The Marvelwood School Grows
Healthy Minds and Healthy Foods
Along the border of New York and Connecticut in the Northwest Hills, there is an “intentionally small” school. The Marvelwood School in Kent, Connecticut, is a school for grades 9-12 who are inspired to find their passions through hands-on experiences and where gardening is considered an “essential skill that enriches lives.”
The students and staff at Marvelwood School have an outstanding garden program ingrained in the school’s daily doings through community service and after-school garden programs. They use fruits and vegetables grown in their 26’ Growing Dome and ⅓ of an acre outdoor growing space as a farm-to-cafeteria initiative. Surplus crops are donated to the Kent Food Bank. The school’s garden program enables young people to gain an understanding of where their food comes from and how to grow it.
The Garden Program’s Growing Dome Journey
Gardening has always been a part of Marvelwood’s education program. Their Growing Dome greenhouse helped take their program from a part-time limited participation to a full-time year-round curriculum.
During the winter months, it can get very cold reaching as low as 20 below zero at night. The school greenhouse has given its garden protection from the extreme weather elements. To enhance their school garden’s potential, they added a hard-wired propane burner for the extra cold nights and electricity for additional fans.
Garden program director Alicia Winter called the Growing Dome “the perfect combination of high-tech and low-tech, the best and most efficient product on the market that provides solutions for light, airflow, and protection from the elements.”
Garden Community Service Program
Service is one of the core values at Marvelwood School. Every student at Marvelwood gives back by participating in a weekly community service program of their choice. One of which is a gardening program where students work in the greenhouse and outdoor garden throughout the year.
After School Gardening Program
The after-school program consists of 10-12 students that meet six days a week to focus not only on pruning and planting but also on goal-oriented projects. The students are learning how to run a garden from the ground up. Everything from crop rotation and composting to organic pest control and transplanting.
As a learning-based gardening program, they “focus on biodiversity as opposed to volume production, so there are often as many as 50 varieties of fruits, flowers, and vegetables” growing inside and outside of the greenhouse.
Today the students at Marvelwood are watching a praying mantis, often called a friend to farmers since they work well as a natural form of pest control, hatch from its sack. Alicia collected the mantis pouch from the woods and created a happy, healthy home for the eggs to hatch. *(Beware, these giant bugs might also eat beneficial insects such as ladybugs. Their appetites are ravenous.)
Impacts of the School Garden & Connecting Students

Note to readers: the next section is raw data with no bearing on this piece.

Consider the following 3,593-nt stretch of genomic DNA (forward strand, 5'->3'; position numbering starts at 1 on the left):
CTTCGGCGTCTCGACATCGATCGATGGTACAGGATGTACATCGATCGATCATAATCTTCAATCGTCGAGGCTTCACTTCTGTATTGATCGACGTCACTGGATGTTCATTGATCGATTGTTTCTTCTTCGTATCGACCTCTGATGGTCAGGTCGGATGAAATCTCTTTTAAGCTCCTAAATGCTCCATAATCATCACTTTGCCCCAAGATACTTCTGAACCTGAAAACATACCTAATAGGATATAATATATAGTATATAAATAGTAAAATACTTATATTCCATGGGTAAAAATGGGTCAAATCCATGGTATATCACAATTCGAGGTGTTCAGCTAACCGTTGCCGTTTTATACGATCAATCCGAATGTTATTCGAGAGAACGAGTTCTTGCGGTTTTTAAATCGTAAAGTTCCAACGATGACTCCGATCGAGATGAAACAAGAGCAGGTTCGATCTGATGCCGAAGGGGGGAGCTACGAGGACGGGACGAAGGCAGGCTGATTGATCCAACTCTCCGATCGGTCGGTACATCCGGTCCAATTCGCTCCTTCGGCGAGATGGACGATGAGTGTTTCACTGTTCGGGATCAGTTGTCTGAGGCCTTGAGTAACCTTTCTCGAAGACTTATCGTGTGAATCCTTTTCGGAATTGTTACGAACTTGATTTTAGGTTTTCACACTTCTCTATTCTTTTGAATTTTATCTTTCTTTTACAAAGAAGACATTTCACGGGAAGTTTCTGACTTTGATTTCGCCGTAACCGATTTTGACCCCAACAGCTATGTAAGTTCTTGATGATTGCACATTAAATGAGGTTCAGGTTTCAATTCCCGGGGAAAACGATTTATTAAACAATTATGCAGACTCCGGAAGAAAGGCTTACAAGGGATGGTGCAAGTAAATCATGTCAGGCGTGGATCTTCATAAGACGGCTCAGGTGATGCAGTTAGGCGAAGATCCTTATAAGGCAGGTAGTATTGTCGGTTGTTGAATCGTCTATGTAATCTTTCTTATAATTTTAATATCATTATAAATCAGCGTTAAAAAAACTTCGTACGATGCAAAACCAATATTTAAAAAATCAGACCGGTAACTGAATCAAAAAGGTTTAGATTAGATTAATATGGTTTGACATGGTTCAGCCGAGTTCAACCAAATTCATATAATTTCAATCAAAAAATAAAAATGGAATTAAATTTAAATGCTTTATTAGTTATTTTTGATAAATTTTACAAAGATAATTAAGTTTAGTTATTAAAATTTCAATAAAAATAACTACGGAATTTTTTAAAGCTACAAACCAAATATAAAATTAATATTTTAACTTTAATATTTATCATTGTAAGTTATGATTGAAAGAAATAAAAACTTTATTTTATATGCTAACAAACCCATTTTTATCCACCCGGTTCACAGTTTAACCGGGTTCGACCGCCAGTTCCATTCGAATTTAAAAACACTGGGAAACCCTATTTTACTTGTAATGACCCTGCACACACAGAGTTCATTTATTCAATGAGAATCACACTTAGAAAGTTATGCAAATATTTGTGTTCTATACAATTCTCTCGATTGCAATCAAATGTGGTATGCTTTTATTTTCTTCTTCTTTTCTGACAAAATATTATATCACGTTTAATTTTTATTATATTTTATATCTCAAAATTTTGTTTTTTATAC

Gardens have so many proven benefits for students such as, improved cognitive functioning, physical activity that leads to healthier bodies, and a strong sense of teamwork.
When we asked how the gardening program has affected the student’s daily lives, Caitlin Lynch recalled a specific student who grew up in the city with no family background in gardening. This student found a love for something he would have otherwise never experienced. Now he has his whole family gardening and growing plants together.
Caitlin also told us about an after-school garden program routine that has become a connecting and grounding experience for the students. At the end of every day, when students are typically the rowdiest, they are enticed to stay and help clean up the garden, ending the school day with their hands in the dirt and reciting a poem that they chose to the group.
We are inspired to close this article the same way:
THE GARDENER The gardener does not love to talk. He makes me keep the gravel walk; And when he puts his tools away, He locks the door and takes the key. Away behind the currant row, Where no one else but cook may go, Far in the plots, I see him dig, Old and serious, brown and big. He digs the flowers, green, red, and blue, Nor wishes to be spoken to. He digs the flowers and cuts the hay, And never seems to want to play. Silly gardener! summer goes, And winter comes with pinching toes, When in the garden bare and brown You must lay your barrow down. Well now, and while the summer stays, To profit by these garden days O how much wiser you would be To play at Indian wars with me! by Robert Louis Stevenson
You can find all of our Featured Growing Dome’s highlighted in our monthly newsletter “The Happy Grower,” on our social media platforms (Facebook and Instagram), and in our blog. At the end of the year, we create an annual calendar that includes every Dome of the Month. We send them to all Dome of the Month participants, along with a gift of Growing Spaces gardening goodies! Apply here.